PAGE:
Google released Android 4.3, the next major version of its Android operating system and made a series of software and hardware announcements at a press event in San Francisco yesterday.
Here is a quick lowdown of all the announcements that Google made yesterday –
Tablet Activations: Google has clocked 70 million tablet activations to date and Sundar Pichai, Google’s Senior Vice President of Android, Chrome & Apps claimed that one in every two tablets sold in the first half of 2013 was an Android based tablet. He also claimed that Nexus 7 accounted for 10% of all Android tablets sold until now.
Google Play Store Stats: Google claims to have more than one million apps in Play Store at present, making it possibly the first mobile operating system to cross the milestone publicly. In comparison, Apple had reported 900,000 iOS apps last month. Google also reiterated that it has generated more than 50 billion app installs on Google Play to date, a number it had mentioned during the quarterly earnings report last week.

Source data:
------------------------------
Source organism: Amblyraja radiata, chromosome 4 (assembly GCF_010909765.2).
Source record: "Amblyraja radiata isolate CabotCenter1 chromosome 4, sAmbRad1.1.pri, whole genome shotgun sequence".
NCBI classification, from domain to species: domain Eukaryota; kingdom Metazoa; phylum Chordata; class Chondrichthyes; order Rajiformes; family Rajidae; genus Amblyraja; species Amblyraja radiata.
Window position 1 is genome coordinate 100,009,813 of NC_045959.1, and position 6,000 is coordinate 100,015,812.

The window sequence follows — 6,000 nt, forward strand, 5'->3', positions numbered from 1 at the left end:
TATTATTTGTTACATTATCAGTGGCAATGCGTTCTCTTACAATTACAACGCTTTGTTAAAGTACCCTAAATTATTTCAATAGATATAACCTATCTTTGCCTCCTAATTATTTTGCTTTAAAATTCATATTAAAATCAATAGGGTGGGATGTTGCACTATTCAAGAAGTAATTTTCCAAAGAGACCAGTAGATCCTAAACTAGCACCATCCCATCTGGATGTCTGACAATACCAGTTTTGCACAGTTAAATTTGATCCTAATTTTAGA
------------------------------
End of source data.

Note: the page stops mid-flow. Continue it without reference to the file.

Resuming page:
Google also introduced a new tablet-specific section to the Play Store in a bid to promote its tablet apps. However, I am curious on how many tablet apps does the Play Store really have? From what I have noticed, it has been a very negligible amount and Google itself has never provided any official breakdown between its phone specific and tablet specific apps until now. In comparison, Apple has 375,000 iPad specific apps and 525,000 phone specific apps, as of last month.
Android 4.3 “Jelly Bean”: Google unveiled Android 4.3 ‘Jelly Bean’, the next major version of Android operating system, although it seems like a minor update over Android 4.2 ‘Jelly Bean’ in terms of features.
Android 4.3 brings in features like restricted profiles, support for OpenGL ES 3.0 and Bluetooth Smart, New DRM APIs for streaming 1080p videos, Dial pad autocomplete and a new Wi-Fi scan only mode for better location accuracy while conserving battery.